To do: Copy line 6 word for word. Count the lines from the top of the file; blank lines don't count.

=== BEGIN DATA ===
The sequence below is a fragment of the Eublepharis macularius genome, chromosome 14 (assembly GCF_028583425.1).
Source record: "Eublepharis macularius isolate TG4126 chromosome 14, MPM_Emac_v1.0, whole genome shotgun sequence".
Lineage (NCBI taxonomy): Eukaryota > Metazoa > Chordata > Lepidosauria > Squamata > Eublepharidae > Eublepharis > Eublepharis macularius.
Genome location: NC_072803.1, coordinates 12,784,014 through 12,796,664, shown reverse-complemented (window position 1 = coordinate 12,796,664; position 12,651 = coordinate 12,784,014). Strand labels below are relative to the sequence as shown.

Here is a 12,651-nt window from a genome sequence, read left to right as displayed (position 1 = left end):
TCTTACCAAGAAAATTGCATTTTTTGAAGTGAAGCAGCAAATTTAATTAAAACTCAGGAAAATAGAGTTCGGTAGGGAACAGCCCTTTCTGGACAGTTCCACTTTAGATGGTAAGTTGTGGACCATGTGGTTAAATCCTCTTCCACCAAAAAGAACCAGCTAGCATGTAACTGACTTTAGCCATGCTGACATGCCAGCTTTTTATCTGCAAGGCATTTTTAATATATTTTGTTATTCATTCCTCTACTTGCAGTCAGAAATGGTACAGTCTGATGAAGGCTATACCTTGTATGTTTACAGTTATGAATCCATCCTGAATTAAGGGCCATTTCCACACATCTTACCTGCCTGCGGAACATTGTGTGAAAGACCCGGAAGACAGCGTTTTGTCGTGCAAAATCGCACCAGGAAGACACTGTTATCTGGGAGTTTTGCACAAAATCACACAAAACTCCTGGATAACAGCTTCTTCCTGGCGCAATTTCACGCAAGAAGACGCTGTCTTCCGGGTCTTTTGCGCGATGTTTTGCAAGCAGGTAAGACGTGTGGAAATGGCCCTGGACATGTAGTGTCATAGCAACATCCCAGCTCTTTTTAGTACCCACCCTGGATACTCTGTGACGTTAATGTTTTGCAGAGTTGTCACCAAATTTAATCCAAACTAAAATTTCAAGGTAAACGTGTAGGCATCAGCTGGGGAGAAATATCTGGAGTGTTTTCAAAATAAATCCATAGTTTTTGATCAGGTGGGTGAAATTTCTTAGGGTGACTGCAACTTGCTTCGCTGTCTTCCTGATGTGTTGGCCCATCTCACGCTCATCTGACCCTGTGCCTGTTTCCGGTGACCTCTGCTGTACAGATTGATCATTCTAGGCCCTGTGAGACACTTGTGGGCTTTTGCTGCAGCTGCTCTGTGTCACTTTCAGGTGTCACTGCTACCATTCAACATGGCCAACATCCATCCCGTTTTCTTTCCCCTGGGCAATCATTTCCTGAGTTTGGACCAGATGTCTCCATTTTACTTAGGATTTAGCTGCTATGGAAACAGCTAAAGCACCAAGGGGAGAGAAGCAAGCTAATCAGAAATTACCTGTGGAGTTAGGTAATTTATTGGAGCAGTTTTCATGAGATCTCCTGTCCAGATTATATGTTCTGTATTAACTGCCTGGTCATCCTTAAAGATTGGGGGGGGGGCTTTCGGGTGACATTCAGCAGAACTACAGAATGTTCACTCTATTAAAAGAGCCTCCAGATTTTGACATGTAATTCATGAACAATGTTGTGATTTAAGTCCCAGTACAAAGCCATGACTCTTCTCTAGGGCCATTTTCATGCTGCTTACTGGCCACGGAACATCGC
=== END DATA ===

TCTTACCAAGAAAATTGCATTTTTTGAAGTGAAGCAGCAAATTTAATTAAAACTCAGGAAAATAGAGTTCGGTAGGGAACAGCCCTTTCTGGACAGTTCCACTTTAGATGGTAAGTTGTGGACCATGTGGTTAAATCCTCTTCCACCAAAAAGAACCAGCTAGCATGTAACTGACTTTAGCCATGCTGACATGCCAGCTTTTTATCTGCAAGGCATTTTTAATATATTTTGTTATTCATTCCTCTACTTGCAGTCAGAAATGGTACAGTCTGATGAAGGCTATACCTTGTATGTTTACAGTTATGAATCCATCCTGAATTAAGGGCCATTTCCACACATCTTACCTGCCTGCGGAACATTGTGTGAAAGACCCGGAAGACAGCGTTTTGTCGTGCAAAATCGCACCAGGAAGACACTGTTATCTGGGAGTTTTGCACAAAATCACACAAAACTCCTGGATAACAGCTTCTTCCTGGCGCAATTTCACGCAAGAAGACGCTGTCTTCCGGGTCTTTTGCGCGATGTTTTGCAAGCAGGTAAGACGTGTGGAAATGGCCCTGGACATGTAGTGTCATAGCAACATCCCAGCTCTTTTTAGTACCCACCCTGGATACTCTGTGACGTTAATGTTTTGCAGAGTTGTCACCAAATTTAATCCAAACTAAAATTTCAAGGTAAACGTGTAGGCATCAGCTGGGGAGAAATATCTGGAGTGTTTTCAAAATAAATCCATAGTTTTTGATCAGGTGGGTGAAATTTCTTAGGGTGACTGCAACTTGCTTCGCTGTCTTCCTGATGTGTTGGCCCATCTCACGCTCATCTGACCCTGTGCCTGTTTCCGGTGACCTCTGCTGTACAGATTGATCATTCTAGGCCCTGTGAGACACTTGTGGGCTTTTGCTGCAGCTGCTCTGTGTCACTTTCAGGTGTCACTGCTACCATTCAACATGGCCAACATCCATCCCGTTTTCTTTCCCCTGGGCAATCATTTCCTGAGTTTGGACCAGATGTCTCCATTTTACTTAGGATTTAGCTGCTATGGAAACAGCTAAAGCACCAAGGGGAGAGAAGCAAGCTAATCAGAAATTACCTGTGGAGTTAGGTAATTTATTGGAGCAGTTTTCATGAGATCTCCTGTCCAGATTATATGTTCTGTATTAACTGCCTGGTCATCCTTAAAGATTGGGGGGGGGGCTTTCGGGTGACATTCAGCAGAACTACAGAATGTTCACTCTATTAAAAGAGCCTCCAGATTTTGACATGTAATTCATGAACAATGTTGTGATTTAAGTCCCAGTACAAAGCCATGACTCTTCTCTAGGGCCATTTTCATGCTGCTTACTGGCCACGGAACATCGC